New Series ‘True Lies’ Is A Spy Story And A Family Drama Infused With Comedy, Explains EP

Neither lead of the new series True Lies is out to compete with the actor that came before them in the role.

Inspired by James Cameron’s hit action/comedy film of the same name, the series follows Harry Tasker (Steve Howey), a first-class international spy for a U.S. intelligence agency, and his wife, Helen (Ginger Gonzaga), a language professor, who, bored with her daily routine, makes the shocking discovery that her seemingly ordinary husband is leading an extraordinary double life.

With the secret out, Helen joins Harry and his team of top-notch operatives, embarking on covert missions around the globe and an exhilarating life of danger and adventure – all while keeping their adventures a secret from their children.

Howey says that out of respect for Arnold Schwarzenegger who played the lead role in the original film, he would never ‘do an impersonation.’

“I’ve never done it, not once, and I never will. Because [he’s] an iconic actor, and it’s an iconic film.”

He adds that meeting his co-star he realized that, “she’s one of the funniest people I’ve ever met. It was always a good day working with her because I knew I was going to laugh.”

This is just one of the reasons why he and the creative team felt, “we wanted to do something on our own. We couldn’t mirror the movie. We wanted to bring our own flair, and I think we did,’ say Howey.

Gonzaga admits that she’d never seen the 1994 film, and that, “even before the pilot, I committed to not watching it, because I know Jamie [Lee Curtis gave] an iconic performance. The last thing I want to do is an impression of [her]. I have so much respect for her.”

Because of this choice, Gonzaga says, “I didn’t have to do the job of separating myself from Jamie because I kept myself clean of it, basically.”

Executive producer Matt Nix likens the vibe of the show to that of ‘80s series’ Moonlighting and Remington Steele, both of which featured a male-female crime-fighting duo with chemistry galore.

Moonlighting is a great example of a show that definitely was playing real romance and fun, and there was a case, and it didn’t take itself too seriously,” says Nix. “We definitely had those tonal touchstones, and a lot of them were pretty retro.”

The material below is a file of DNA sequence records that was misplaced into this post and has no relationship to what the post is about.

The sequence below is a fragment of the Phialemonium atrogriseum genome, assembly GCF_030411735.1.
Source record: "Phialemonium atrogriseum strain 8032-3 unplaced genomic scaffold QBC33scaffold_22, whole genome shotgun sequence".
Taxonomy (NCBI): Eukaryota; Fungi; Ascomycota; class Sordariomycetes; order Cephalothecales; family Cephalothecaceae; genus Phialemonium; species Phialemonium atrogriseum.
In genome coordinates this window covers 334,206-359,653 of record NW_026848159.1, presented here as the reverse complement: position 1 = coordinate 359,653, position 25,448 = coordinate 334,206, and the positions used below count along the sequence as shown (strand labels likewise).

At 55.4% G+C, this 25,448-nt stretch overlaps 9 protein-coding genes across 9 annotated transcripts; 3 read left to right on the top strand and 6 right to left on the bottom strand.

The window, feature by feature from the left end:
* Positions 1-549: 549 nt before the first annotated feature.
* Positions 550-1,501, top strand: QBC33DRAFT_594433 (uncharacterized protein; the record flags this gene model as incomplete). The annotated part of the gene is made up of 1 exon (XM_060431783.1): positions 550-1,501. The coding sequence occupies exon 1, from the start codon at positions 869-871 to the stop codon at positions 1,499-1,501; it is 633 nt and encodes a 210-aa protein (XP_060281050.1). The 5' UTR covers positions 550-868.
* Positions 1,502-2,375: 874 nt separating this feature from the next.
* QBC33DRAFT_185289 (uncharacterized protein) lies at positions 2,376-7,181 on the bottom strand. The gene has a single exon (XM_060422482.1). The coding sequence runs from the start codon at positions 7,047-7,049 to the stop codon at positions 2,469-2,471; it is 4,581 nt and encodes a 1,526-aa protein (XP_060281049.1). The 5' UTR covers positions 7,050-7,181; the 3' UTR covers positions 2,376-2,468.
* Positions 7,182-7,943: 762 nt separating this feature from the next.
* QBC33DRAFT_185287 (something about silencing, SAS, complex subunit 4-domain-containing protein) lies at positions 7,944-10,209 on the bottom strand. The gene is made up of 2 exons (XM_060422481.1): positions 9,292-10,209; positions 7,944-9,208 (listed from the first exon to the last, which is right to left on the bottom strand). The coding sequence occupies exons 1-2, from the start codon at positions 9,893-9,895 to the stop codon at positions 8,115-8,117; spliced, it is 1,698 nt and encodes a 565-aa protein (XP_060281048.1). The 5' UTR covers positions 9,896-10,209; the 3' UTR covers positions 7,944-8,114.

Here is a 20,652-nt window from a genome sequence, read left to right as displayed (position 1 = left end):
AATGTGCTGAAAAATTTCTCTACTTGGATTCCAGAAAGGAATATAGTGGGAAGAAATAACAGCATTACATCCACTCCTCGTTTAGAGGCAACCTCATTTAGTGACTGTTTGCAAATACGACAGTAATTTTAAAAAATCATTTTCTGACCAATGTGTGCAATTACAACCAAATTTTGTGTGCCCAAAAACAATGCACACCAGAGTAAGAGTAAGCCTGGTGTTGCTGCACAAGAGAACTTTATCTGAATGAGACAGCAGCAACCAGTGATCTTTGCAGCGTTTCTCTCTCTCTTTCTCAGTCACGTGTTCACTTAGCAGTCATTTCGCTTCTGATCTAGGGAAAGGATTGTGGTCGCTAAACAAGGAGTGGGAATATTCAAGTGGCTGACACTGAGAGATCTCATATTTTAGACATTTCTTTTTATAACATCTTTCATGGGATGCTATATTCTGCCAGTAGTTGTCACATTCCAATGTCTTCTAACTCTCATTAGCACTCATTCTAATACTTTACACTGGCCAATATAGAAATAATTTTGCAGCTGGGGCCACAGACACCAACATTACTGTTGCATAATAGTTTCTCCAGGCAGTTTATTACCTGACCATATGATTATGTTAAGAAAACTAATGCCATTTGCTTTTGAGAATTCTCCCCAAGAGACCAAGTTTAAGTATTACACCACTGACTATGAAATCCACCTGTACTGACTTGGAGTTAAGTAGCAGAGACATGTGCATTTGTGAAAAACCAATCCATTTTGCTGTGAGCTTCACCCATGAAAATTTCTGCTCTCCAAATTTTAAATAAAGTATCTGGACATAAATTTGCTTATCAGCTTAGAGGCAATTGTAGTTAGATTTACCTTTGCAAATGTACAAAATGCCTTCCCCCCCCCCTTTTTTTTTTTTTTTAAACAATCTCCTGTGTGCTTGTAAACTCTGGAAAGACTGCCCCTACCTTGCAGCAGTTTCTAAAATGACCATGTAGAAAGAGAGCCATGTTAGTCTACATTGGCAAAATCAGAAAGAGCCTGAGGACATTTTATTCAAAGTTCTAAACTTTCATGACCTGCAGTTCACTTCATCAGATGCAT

This is because, as Nix points out, that there currently aren’t many action comedies on television. “You could find a few action shows with comedy elements, but in terms of a true action‑comedy, it’s mainly a movie genre.”

He says that his team uncovered why it’s difficult to do in the television world, explaining, “One of the challenges is that you’ve got to do all the things that a regular spy show would do, and then you’ve got to do all the things that a family drama would do. You’ve got to play all those emotional beats, and then you’ve also got to do a bunch of comedy things. Finding a way to do all of those things without having the comedy undermine the action or without having the heart of the family story overwhelming the other elements, it’s a balance.”

Nix wants to be clear that, “the thing that was reinforced again and again as we went through the season was that the essence of True Lies isn’t spectacle. Now, don’t get me wrong, I love spectacle, and we were able to do some big stunts and effects that I’m really proud of — we did the biggest car flip I’ve ever done, we blew up a lot of buildings, and, yes, we dangled Helen from a helicopter — but the thing that really matters to me, and I think to all of us, is the spirit of the thing.”

Continuing the thought, he adds, that at its core, “It’s a show about family, about a group of people that really care about each other and are working through real issues; decent people who are trying to make a difference in the world.”

He says that the series, ‘invites the audience to laugh and have some fun’ and Nix is urging everyone to, “remember that whatever insanity might be going on in the world, we are all human beings trying to do our best. That’s what I remember most from coming out of that theater in 1994 [after seeing the movie], and that’s the spirit of what we’ve tried to do with this show, so I hope you enjoy.”

‘True Lies’ airs Wednesdays at 1o/9c on CBS, and is available for streaming on Paramount+.